Sisters share their story about taking a stand, at any age
By Kathy Schmugge
CHAPIN — Longtime peace activists, Sisters Gwen and Dorothy Hennessey, ages 70 and 89 respectively, have found that witnessing to peace has its price.
In July 2001, the Franciscan sisters, who are also biological sisters, once again slept under the same roof for six months, but they were not at their home. They were behind bars inside a federal prison.
Their crime was trespassing during an annual protest at the School of the Americas, a U.S. Army base located in Fort Benning, Ga.
The sisters came to Columbia to share their experience at Columbia College and Our Lady of the Hills Oct. 23. During their talk at the church, Sister Gwen, the oldest of 15 children, spoke about their parents and their simple witness to the faith while managing a farm in Ohio. Their brother, Ron, also followed the call to religious life, he was a Maryknoll priest who ministered in Central America.
Before their arrest, Sister Gwen was working with the poor and Alzheimer’s patients. Sister Dorothy was ministering to people with AIDS. The judge offered them a house arrest, but the sisters refused saying they wanted the same treatment others received for the crime.
“When you speak out, you are going to make some friends and some enemies,” warned Sister Gwen who credits her family for her outspoken personality. She spoke of her father who she remembered silently praying on his knees every day and her mother who did not preach but showed the family how to live by example.
“Even though we did not have much, my parents never refused anyone food or a place to stay. I guess you would have to blame them for the way we turned out,” said Sister Gwen with a smile.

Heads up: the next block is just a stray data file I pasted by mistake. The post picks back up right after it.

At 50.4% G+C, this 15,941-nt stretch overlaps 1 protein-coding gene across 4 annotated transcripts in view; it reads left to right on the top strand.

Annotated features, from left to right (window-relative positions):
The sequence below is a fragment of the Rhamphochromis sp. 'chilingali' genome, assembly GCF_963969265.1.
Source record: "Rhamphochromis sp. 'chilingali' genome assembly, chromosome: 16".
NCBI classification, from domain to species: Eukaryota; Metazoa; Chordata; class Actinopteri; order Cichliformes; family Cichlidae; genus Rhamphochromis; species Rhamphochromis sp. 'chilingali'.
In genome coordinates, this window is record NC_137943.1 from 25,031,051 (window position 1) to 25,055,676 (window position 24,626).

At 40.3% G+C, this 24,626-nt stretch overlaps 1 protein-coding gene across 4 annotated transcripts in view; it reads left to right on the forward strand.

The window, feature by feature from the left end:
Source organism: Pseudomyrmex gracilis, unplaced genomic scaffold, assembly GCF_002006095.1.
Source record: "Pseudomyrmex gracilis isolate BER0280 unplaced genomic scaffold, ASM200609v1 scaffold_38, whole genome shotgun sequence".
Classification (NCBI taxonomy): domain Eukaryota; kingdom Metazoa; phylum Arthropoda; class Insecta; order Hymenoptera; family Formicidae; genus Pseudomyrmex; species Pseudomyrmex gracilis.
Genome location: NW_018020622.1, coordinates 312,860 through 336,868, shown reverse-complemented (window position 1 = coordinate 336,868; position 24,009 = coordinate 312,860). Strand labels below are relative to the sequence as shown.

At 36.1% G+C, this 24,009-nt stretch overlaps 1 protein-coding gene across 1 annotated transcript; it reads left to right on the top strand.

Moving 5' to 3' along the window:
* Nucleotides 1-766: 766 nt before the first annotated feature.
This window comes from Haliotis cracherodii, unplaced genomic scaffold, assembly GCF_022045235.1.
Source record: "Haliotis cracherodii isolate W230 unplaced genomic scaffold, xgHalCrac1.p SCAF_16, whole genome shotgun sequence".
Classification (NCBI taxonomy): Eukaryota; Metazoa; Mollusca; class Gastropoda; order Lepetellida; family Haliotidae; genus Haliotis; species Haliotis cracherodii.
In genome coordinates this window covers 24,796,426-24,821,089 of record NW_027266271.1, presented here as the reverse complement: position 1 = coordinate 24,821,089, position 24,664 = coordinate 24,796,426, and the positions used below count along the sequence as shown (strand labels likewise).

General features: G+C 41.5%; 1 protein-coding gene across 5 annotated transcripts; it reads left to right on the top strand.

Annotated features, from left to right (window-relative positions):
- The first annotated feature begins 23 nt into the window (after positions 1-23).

The military base the sisters were protesting has been the center of controversy for some time. Most of those who attend come from Latin American countries in turmoil. Even after its name change to the Western Hemisphere Institute for Security Cooperation and declaring its stated goal as “strengthening democracy, deepening the rule of law and honoring human rights,” some remain skeptical.
“Where there is smoke, there’s fire,” said Bruce Pearson, a Quaker who attended the sisters’ talk. He referred to the school’s many notorious graduates such as Manuel Noriega of Panama, Rios Montt of Guatemala and Hugo Banzer Suarez of Bolivia.
The sisters are convinced that atrocities are committed by graduates of the schools by the circumstantial evidence and the firsthand accounts of some missionaries. Those who defend the school say its purpose is to protect the people from governments or groups who commit crimes against humanity and to curtail drug activity. Its supporters feel the school should not be judged by past graduates, who become corrupt.
After more than two decades of debate, with little resolution between the two sides, the sisters proudly stand firm. They have been working tirelessly to get the school closed for many years and are a testimony to the fact that one is never too old to stand up for one’s convictions.
The sisters continue to give talks and even after imprisonment would not miss the annual protest.
“I admire what you are doing too,” Sister Dorothy said to one participant who spoke about her activities for peace. “It takes all of us to do something for things to change.”
For Julia Pearson, who has attended more than six protests, the march is a pilgrimage. “Our conversion is incomplete and continuous. I go every year to the school to renew my commitment to my faith.” While living in Ohio, Pearson shared in an intimate way the loss of a laywoman from her town who was killed in the El Mozote massacre.
“My action for the time being is prayer,” said Jennifer Chandler, a parishioner from Our Lady of the Hills.
In areas of justice and peace, these sisters have a fighting spirit worth imitating.
“If we can put out one fire anywhere, we can eventually put out many,” said Sister Gwen.
Such a statement uttered by an 89-year-old ailing nun can serve as a banner to show that one person can make a difference.